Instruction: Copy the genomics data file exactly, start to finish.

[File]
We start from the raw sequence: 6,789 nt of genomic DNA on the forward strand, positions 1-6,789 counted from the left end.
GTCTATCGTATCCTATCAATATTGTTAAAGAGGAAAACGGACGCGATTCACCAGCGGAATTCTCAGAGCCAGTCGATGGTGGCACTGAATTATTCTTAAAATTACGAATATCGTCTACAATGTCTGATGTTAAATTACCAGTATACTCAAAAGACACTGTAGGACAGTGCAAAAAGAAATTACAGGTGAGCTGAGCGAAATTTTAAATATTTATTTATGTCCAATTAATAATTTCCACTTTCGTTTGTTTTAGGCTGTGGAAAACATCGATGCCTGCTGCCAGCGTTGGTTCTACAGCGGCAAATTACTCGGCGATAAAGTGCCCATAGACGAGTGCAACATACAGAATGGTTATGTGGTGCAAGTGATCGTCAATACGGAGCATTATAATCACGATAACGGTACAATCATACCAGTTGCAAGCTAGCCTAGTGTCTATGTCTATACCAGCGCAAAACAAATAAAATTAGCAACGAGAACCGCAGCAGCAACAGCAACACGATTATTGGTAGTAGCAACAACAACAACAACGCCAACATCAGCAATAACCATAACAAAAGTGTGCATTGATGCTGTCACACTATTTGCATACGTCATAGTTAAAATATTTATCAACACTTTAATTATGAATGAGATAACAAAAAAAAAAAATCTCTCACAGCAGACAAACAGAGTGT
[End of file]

We start from the raw sequence: 6,789 nt of genomic DNA on the forward strand, positions 1-6,789 counted from the left end.
GTCTATCGTATCCTATCAATATTGTTAAAGAGGAAAACGGACGCGATTCACCAGCGGAATTCTCAGAGCCAGTCGATGGTGGCACTGAATTATTCTTAAAATTACGAATATCGTCTACAATGTCTGATGTTAAATTACCAGTATACTCAAAAGACACTGTAGGACAGTGCAAAAAGAAATTACAGGTGAGCTGAGCGAAATTTTAAATATTTATTTATGTCCAATTAATAATTTCCACTTTCGTTTGTTTTAGGCTGTGGAAAACATCGATGCCTGCTGCCAGCGTTGGTTCTACAGCGGCAAATTACTCGGCGATAAAGTGCCCATAGACGAGTGCAACATACAGAATGGTTATGTGGTGCAAGTGATCGTCAATACGGAGCATTATAATCACGATAACGGTACAATCATACCAGTTGCAAGCTAGCCTAGTGTCTATGTCTATACCAGCGCAAAACAAATAAAATTAGCAACGAGAACCGCAGCAGCAACAGCAACACGATTATTGGTAGTAGCAACAACAACAACAACGCCAACATCAGCAATAACCATAACAAAAGTGTGCATTGATGCTGTCACACTATTTGCATACGTCATAGTTAAAATATTTATCAACACTTTAATTATGAATGAGATAACAAAAAAAAAAAATCTCTCACAGCAGACAAACAGAGTGT